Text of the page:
Kevin Morby captures a victorious freeze-frame at sold out Knuckleheads homecoming

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Kevin Morby revs up Nov. 3 at Knuckleheads. // Photo by Brock Wilbur

Last night, Kevin Morby swung through town for the kind of sold out homecoming gig that most local musicians can only dream about. The sold out Knuckleheads space positively crackled with energy as the capacity crowd filled the floor long before the opening act even took the stage. New York City’s Coco—featuring members of bands like Dirty Projectors and Lucius—were then left to contend with some locals that were too distracted with pre-gaming to fully embrace their chill downtempo vibes, so perhaps it was for the best that their tracks, while exceptionally groovy, also made a kind laid-back background appetizer.

Morby and his group of mostly regular touring support musicians filled in to kick off their set, Morby sporting his now trademark golden frills and facial glitter stars. They hit the ground running with the titular album track from the latest release, “This is a Photograph,” which echoes the same title in gigantic letters on the stage behind them. While the song itself is the perfect opener, with its steady crescendo into some of the artist’s most aggressive, dark arrangements, “This is a Photograph” served as more than a barnburner. It was a thesis statement for everything to follow.

As we’ve written about the album previously, Photograph sees Morby achieve a cohesive vision and a potent blend of an entire career building to this point. Narratively, the aching desire of his last two releases and their audible yearning for a return to live performance is echoed and reciprocated in their staging. The concept of a photograph conveys all of the meta story one could extract from the performance. This is a documentation of life well lived as if it was frozen forever and drenched in a nostalgia that aches not for the past, but for the present—liminal and sublime consecutively.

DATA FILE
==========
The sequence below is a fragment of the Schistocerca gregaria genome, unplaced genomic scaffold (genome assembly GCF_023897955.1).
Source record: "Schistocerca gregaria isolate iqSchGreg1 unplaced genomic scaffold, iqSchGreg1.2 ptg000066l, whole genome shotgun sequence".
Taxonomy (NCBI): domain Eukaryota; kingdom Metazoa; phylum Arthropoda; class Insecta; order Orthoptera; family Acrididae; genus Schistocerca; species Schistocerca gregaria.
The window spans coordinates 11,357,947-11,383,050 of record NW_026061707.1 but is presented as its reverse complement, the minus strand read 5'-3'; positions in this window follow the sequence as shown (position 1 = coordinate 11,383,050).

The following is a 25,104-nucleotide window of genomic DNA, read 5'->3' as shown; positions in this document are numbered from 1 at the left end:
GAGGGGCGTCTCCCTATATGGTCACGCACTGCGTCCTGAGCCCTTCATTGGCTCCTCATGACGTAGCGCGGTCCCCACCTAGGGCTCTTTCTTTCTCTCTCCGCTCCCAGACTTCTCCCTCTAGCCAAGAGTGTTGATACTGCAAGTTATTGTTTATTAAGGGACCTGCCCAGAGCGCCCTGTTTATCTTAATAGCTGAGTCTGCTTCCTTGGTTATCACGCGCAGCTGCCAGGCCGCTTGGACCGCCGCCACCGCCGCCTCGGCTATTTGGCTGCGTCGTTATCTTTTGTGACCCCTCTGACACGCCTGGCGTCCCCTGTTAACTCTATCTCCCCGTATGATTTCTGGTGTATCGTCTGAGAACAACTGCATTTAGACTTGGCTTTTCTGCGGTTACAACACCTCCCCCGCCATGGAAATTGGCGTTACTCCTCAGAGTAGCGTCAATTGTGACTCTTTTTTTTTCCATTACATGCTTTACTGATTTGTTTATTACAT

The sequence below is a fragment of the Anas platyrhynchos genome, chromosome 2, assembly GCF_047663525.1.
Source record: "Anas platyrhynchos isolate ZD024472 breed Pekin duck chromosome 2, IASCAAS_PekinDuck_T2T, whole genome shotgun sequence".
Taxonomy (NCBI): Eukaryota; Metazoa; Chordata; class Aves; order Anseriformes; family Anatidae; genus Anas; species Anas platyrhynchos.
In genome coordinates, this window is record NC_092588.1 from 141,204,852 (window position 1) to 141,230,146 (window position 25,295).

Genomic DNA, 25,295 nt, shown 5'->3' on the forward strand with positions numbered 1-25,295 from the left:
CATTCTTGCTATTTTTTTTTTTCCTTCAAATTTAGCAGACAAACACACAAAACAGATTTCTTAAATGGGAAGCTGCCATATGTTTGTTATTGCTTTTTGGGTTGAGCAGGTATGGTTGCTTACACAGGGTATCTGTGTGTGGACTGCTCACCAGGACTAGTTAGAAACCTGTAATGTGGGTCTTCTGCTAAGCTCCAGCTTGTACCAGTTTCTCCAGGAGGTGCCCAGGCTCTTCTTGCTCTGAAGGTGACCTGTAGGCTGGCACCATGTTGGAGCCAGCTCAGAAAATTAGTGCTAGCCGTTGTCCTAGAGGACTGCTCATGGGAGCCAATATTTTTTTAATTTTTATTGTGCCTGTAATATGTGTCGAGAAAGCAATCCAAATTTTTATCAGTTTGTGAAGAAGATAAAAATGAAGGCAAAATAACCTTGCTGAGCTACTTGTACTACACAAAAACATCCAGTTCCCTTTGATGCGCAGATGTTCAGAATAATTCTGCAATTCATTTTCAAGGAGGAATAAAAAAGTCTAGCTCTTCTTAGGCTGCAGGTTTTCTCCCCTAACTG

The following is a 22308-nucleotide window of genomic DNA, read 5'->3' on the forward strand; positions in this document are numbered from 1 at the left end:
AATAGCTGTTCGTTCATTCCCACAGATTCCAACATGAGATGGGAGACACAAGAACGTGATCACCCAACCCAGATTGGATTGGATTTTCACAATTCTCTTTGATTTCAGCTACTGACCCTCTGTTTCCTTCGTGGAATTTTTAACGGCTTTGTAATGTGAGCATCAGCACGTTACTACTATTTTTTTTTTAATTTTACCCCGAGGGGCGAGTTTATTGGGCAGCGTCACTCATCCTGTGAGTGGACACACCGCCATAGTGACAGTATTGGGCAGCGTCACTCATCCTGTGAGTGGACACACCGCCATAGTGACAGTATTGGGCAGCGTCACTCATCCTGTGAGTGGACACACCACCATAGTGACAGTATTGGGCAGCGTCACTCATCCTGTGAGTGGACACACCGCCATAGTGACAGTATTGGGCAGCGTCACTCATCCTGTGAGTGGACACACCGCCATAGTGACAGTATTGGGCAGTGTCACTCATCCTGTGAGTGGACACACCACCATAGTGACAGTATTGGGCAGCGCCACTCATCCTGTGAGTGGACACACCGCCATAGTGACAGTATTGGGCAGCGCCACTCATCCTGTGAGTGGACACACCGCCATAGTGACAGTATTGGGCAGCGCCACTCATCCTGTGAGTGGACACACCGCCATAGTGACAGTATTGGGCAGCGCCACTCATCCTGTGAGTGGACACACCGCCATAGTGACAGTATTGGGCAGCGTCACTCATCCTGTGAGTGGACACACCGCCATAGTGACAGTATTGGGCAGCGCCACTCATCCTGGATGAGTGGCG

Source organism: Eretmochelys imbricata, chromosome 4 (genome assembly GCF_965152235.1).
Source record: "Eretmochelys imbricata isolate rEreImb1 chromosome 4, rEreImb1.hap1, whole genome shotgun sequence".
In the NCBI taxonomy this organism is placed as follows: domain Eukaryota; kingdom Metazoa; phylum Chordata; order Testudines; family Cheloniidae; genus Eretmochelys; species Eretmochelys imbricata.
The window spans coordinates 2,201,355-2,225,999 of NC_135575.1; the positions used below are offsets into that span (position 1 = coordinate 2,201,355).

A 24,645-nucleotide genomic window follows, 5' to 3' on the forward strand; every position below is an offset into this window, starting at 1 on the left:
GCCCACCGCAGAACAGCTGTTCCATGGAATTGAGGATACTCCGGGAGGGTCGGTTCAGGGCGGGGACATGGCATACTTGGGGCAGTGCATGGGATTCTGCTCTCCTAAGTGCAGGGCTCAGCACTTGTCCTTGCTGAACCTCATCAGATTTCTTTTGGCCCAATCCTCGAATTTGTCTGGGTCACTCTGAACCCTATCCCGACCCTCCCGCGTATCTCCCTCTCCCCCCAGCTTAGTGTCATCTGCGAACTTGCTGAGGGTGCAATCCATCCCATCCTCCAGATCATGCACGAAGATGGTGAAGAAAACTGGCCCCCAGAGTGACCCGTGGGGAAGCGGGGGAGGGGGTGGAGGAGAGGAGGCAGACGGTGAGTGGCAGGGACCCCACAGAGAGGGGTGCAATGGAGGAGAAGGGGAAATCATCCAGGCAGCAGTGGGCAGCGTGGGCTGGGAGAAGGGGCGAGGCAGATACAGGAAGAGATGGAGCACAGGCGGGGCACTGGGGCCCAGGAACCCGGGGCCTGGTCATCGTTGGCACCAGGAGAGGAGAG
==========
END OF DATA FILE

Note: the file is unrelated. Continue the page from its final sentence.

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Kevin Morby revs up Nov. 3 at Knuckleheads. // Photo by Sheremie Kaiser

With the aide of backing musicians like Twin Peaks’ Colin Croom on keyboards and Cochemea Gastelum on saxophone/flute, the entire Morby catalogue—but especially the tracks from Photograph—are given room to breathe and to find new footing. Tracks that were delicate and achingly personal on this recording come to life with the dynamics that only a packed stage of musicians can provide. Songs like “Stop Before I Cry” felt equally within the artist’s playbook and the audiences comfort zone even when following on the heels of high-energy bops like “Rock Bottom.”

As Morby once said while explaining his inspiration for “City Music”: “To me, the music represents what it feels like to walk through a photogenic part of a city alone, lost in your own world while surrounded by many.” So too does he now make an audience feel seen by the spotlight and simultaneously cozy in their own private dark.

For a creative gale force wind that has left all notions of genre behind, it was a pleasure to witness the warm reception for a stalwart member of the local music community. That he would feel so comfortable here, and everywhere he chooses to use the space at this point in his career, emdears him even further to the pride of the city as one of our finest exports.

Continue to be our ambassador, king.


This Is a Photograph
A Random Act of Kindness
Bittersweet, TN
Five Easy Pieces
Rock Bottom
Stop Before I Cry
No Halo
Piss River
City Music
I Have Been to the Mountain
A Coat of Butterflies
Goodbye to Good Times

Beautiful Strangers
Harlem River

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Kevin Morby’s stage for Nov. 3 at Knuckleheads. // Photo by Sheremie Kaiser

Categories: Music